Note: Click the links in this piece to see Stevens' poem and to hear the birds' songs (unless you're reading this at work!)
by Sheila Webster Boneham
Poet Wallace Stevens wrote a wonderful poem called Thirteen Ways of Looking at a Blackbird . Today I'm adding a few more.
This time last summer I was hiking the hills and canyons around Reno, Nevada, where we were living. Quite a contrast from coastal North Carolina, my current digs! No matter where I find myself, though, birds always attract me as photographic subjects. I'm neither a professional photographer nor a serious birder, but I enjoy "shooting" birds and learning what I can about them in fits and starts.
Many years ago, when I was in graduate school in Bloomington, Indiana, I escaped whenever possible to Yellowwood Lake and particularly to a quiet little inlet full of waterlilies and cattails that rang with the trill of red-winged blackbirds. Years later, I had a bird feeder outside the window of my writing/painting space, and a male red-wing came regularly to dine. He always announced himself with a rolling trill as he landed, and that never failed to make me smile.
Here's a handsome fellow in the wetlands of Hidden Valley.
|Red-winged blackbird, wetlands near Hidden Valley, Reno, Nevada. ©Sheila Boneham|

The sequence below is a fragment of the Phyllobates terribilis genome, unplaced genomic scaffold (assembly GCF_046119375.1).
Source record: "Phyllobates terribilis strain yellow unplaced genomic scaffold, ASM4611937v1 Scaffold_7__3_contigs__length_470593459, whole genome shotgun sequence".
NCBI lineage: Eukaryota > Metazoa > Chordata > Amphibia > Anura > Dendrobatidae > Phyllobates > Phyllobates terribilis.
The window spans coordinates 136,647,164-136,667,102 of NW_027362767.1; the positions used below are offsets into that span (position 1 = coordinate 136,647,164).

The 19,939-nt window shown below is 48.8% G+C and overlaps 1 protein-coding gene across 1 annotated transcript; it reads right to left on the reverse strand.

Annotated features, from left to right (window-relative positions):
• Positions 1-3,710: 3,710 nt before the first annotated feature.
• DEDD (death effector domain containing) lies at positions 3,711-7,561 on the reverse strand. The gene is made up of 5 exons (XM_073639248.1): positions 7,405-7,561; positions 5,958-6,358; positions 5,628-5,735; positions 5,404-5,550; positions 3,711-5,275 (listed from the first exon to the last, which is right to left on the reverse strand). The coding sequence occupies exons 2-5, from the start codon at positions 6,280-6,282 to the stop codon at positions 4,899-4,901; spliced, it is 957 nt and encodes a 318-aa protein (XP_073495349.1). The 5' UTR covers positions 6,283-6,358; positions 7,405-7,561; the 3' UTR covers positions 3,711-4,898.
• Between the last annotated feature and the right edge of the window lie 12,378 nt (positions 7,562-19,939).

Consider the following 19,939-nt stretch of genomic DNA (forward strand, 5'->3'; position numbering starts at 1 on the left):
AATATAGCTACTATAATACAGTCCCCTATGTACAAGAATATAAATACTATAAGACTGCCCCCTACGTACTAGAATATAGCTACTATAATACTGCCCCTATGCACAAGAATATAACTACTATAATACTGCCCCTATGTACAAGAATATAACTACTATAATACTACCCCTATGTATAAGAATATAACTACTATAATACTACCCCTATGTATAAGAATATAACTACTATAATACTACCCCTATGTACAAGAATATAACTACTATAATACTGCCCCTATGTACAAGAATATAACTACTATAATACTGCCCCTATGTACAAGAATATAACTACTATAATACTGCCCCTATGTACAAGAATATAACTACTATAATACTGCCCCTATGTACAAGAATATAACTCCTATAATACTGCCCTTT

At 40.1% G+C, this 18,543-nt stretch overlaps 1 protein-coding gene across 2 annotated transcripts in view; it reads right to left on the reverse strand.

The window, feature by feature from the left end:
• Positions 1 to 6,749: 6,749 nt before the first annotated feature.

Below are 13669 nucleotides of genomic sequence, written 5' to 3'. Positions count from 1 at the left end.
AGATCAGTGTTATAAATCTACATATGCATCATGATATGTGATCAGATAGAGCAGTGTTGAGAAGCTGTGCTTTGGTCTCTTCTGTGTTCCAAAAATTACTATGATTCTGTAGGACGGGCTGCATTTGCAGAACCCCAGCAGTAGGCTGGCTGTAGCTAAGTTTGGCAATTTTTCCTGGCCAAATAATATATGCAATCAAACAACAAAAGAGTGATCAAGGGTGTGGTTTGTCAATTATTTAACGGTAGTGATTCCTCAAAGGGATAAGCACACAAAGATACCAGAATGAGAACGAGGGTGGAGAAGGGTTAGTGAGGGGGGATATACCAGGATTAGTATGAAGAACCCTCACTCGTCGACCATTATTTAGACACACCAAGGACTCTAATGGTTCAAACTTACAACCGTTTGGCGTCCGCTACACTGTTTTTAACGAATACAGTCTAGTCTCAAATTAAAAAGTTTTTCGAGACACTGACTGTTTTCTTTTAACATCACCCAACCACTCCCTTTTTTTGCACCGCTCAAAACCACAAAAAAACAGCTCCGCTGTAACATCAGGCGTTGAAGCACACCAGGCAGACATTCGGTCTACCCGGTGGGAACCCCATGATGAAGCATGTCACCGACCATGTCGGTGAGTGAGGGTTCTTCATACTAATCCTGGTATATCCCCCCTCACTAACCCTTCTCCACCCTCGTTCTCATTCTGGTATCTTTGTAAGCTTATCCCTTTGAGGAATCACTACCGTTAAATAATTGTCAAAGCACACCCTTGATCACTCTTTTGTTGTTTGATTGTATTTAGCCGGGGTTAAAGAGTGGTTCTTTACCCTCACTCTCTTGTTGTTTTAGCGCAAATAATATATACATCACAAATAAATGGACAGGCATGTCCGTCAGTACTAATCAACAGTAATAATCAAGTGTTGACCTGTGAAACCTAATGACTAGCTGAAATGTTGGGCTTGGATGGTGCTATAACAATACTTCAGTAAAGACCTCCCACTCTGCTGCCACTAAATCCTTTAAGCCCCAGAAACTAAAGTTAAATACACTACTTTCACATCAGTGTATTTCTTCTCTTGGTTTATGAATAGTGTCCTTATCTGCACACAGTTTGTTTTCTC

The yellow-headed blackbird lacks the melodic song of his red-winged cousin, but makes up for his scratchy voice with his gloriously flashy headgear. The first time I saw a flock of these gorgeous guys was in a field in Indiana, where they are considered "accidental" birds traveling out of their normal range. In Nevada, as in much of the West, they are pretty common in wetlands, and the males are hard to miss.
|Yellow-headed blackbird, Hidden Valley, Reno, Nevada. ©Sheila Boneham|
I was hiking one windy spring day and stopped for a while to watch the birds battling the wind. Here is one of them, clinging to a wildly swaying bit of grass.
Although not a blackbird, the beauiful Western meadowlark is a close relative, as these three birds are all members of the Order Passeriformes and the Family Icteridae. I loved to take evening walks in Hidden Valley along a particular two-mile stretch with ridges and canyons to the east and a long sage-strewn stretch of land to the west. The glorious shifting colors over the Sierras as the sun's rays grew longer were inspiring to be sure. But if you've ever heard larks sing, you know why so many poets have praised their music, and among larks this yellow and brown singer is, to my mind, one of the best.
|Western meadowlark, Hidden Valley, Reno, Nevada. ©Sheila Boneham|
So here's so beautiful birds and beautiful birdsong, and to long walks in their presence.